The US Navy is researching creating jet fuel from seawater:

Dorner and Co have been working on mixing CO2 and hydrogen to produce light hydrocarbons which could then be processed into jet fuel. As jet fuel is rich in energy, doing this uses a lot of energy – and even then, a lot of the CO2 and hydrogen actually turns to methane.

But Dorner and his colleagues have managed to get the amount of methane produced down to 30 per cent or so, using special catalysts. The “sea water” bit comes from the fact that Dorner has also noted that there’s a fair bit of CO2 in sea water, plus hydrogen too if you have even more energy to crack water molecules apart.

Thus it would actually be useful if you could build a plant on a carrier which could scoop CO2 out of the water, crack hydrogen from it too, and combine these to top off the ship’s jet-fuel tanks. The carrier would be able to keep dominating airspace without needing to break off and replenish its supplies so often.

I can already see the posters:


Update: See Information Dissemination for a more informed discussion of the technology.

Posted by Christopher Albon in Navy

You can leave a response, or trackback from your own site.

  • Grandpa Bluewater

    I know AIR LANT/PAC envy SUB LANT/PAC in all possible ways, but this is a vary dubious way to get your highest value asset called a “Boomer”.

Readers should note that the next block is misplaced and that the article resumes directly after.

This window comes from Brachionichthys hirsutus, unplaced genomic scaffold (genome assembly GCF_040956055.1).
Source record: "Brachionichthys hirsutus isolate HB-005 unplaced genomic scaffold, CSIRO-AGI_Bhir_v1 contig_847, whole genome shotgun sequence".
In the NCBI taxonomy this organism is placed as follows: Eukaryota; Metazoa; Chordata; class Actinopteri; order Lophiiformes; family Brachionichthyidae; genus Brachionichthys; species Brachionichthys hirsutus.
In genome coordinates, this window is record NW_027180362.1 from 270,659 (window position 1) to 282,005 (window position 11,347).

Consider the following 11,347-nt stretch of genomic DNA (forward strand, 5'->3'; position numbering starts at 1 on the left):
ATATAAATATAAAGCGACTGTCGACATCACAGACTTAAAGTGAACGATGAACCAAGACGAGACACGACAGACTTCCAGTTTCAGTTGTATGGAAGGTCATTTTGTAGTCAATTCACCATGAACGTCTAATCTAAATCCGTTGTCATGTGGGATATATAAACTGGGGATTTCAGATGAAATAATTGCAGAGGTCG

• Confused

    Well, if it could work, it would help reduce the time spent resupplying jet fuel to aircraft carriers, and that’s a good thing.

    Aircraft carriers are going to be far from US ports for extended periods of time and should be as self-sufficient as possible. The more things a carrier can do to resupply its air wing, the better.

  • Grandpa Bluewater


    Didn’t aircraft fuel systems fire protection inadequaciess have a lot to do with the loss of some Japanese Carriers?

    The fire protection systems associated with this system are going to have to be substantial. Might cost more that the rest of the system.

    I just hope we don’t write another safety precautions, procedures and systems manual in the usual ink…sailors’ blood.

  • AJ Wagner

    With the promising advances in algal biodiesel already being tested by several airlines, wouldn’t a carrier-based algae bioreactor using seawater make more sense than dumping reactor energy into cracking seawater into hydrogen?